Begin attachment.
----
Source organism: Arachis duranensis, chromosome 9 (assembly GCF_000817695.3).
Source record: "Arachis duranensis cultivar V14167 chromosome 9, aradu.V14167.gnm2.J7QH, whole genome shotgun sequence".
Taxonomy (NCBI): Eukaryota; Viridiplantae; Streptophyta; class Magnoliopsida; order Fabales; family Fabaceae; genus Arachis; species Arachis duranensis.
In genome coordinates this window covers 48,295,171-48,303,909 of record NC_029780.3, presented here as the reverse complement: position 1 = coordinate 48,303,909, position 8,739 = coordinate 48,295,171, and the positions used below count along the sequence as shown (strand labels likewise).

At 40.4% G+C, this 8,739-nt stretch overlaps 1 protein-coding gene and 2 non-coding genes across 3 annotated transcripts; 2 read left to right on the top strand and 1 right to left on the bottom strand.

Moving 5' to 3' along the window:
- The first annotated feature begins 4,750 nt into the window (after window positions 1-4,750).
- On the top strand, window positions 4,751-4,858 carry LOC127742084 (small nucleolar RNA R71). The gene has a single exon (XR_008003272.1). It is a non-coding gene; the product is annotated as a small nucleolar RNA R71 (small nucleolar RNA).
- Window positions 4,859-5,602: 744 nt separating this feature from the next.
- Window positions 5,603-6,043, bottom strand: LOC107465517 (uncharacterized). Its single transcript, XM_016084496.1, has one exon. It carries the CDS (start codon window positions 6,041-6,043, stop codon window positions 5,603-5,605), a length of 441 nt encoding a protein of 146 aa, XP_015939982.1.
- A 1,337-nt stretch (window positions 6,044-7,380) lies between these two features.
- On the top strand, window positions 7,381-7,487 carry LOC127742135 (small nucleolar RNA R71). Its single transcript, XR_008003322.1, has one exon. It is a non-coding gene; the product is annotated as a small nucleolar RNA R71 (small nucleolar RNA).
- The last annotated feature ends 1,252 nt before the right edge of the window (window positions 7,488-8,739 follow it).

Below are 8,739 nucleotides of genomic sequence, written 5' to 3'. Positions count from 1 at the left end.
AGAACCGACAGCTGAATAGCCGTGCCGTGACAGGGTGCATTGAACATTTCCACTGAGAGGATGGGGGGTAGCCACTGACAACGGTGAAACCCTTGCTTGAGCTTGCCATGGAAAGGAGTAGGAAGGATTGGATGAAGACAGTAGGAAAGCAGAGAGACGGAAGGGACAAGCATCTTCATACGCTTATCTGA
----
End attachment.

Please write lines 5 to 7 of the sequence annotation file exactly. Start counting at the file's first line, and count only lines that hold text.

At 40.4% G+C, this 8,739-nt stretch overlaps 1 protein-coding gene and 2 non-coding genes across 3 annotated transcripts; 2 read left to right on the top strand and 1 right to left on the bottom strand.

Moving 5' to 3' along the window:
- The first annotated feature begins 4,750 nt into the window (after window positions 1-4,750).